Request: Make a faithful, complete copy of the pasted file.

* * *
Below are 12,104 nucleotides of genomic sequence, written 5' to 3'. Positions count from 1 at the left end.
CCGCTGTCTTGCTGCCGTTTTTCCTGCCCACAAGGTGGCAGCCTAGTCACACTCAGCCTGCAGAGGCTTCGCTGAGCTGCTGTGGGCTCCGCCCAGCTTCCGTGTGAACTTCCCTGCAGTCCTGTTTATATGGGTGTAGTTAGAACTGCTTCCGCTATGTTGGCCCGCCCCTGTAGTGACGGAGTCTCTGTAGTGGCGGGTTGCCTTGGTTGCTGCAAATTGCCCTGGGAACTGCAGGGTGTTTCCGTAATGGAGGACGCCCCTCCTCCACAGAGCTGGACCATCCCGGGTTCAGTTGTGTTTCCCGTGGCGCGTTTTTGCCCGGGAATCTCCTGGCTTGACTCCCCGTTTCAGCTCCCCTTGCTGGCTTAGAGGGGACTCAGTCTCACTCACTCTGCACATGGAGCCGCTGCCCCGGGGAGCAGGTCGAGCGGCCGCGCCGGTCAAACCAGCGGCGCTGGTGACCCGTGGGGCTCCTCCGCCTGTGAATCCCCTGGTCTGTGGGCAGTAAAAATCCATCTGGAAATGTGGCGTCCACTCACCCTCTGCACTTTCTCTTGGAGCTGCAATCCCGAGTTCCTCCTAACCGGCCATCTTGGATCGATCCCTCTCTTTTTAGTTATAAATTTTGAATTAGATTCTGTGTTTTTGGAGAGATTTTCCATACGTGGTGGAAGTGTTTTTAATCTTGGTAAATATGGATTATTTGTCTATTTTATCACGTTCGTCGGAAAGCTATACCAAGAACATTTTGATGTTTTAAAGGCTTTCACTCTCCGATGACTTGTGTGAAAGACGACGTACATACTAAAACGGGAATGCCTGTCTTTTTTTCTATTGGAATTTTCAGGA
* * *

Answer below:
Below are 12,104 nucleotides of genomic sequence, written 5' to 3'. Positions count from 1 at the left end.
CCGCTGTCTTGCTGCCGTTTTTCCTGCCCACAAGGTGGCAGCCTAGTCACACTCAGCCTGCAGAGGCTTCGCTGAGCTGCTGTGGGCTCCGCCCAGCTTCCGTGTGAACTTCCCTGCAGTCCTGTTTATATGGGTGTAGTTAGAACTGCTTCCGCTATGTTGGCCCGCCCCTGTAGTGACGGAGTCTCTGTAGTGGCGGGTTGCCTTGGTTGCTGCAAATTGCCCTGGGAACTGCAGGGTGTTTCCGTAATGGAGGACGCCCCTCCTCCACAGAGCTGGACCATCCCGGGTTCAGTTGTGTTTCCCGTGGCGCGTTTTTGCCCGGGAATCTCCTGGCTTGACTCCCCGTTTCAGCTCCCCTTGCTGGCTTAGAGGGGACTCAGTCTCACTCACTCTGCACATGGAGCCGCTGCCCCGGGGAGCAGGTCGAGCGGCCGCGCCGGTCAAACCAGCGGCGCTGGTGACCCGTGGGGCTCCTCCGCCTGTGAATCCCCTGGTCTGTGGGCAGTAAAAATCCATCTGGAAATGTGGCGTCCACTCACCCTCTGCACTTTCTCTTGGAGCTGCAATCCCGAGTTCCTCCTAACCGGCCATCTTGGATCGATCCCTCTCTTTTTAGTTATAAATTTTGAATTAGATTCTGTGTTTTTGGAGAGATTTTCCATACGTGGTGGAAGTGTTTTTAATCTTGGTAAATATGGATTATTTGTCTATTTTATCACGTTCGTCGGAAAGCTATACCAAGAACATTTTGATGTTTTAAAGGCTTTCACTCTCCGATGACTTGTGTGAAAGACGACGTACATACTAAAACGGGAATGCCTGTCTTTTTTTCTATTGGAATTTTCAGGA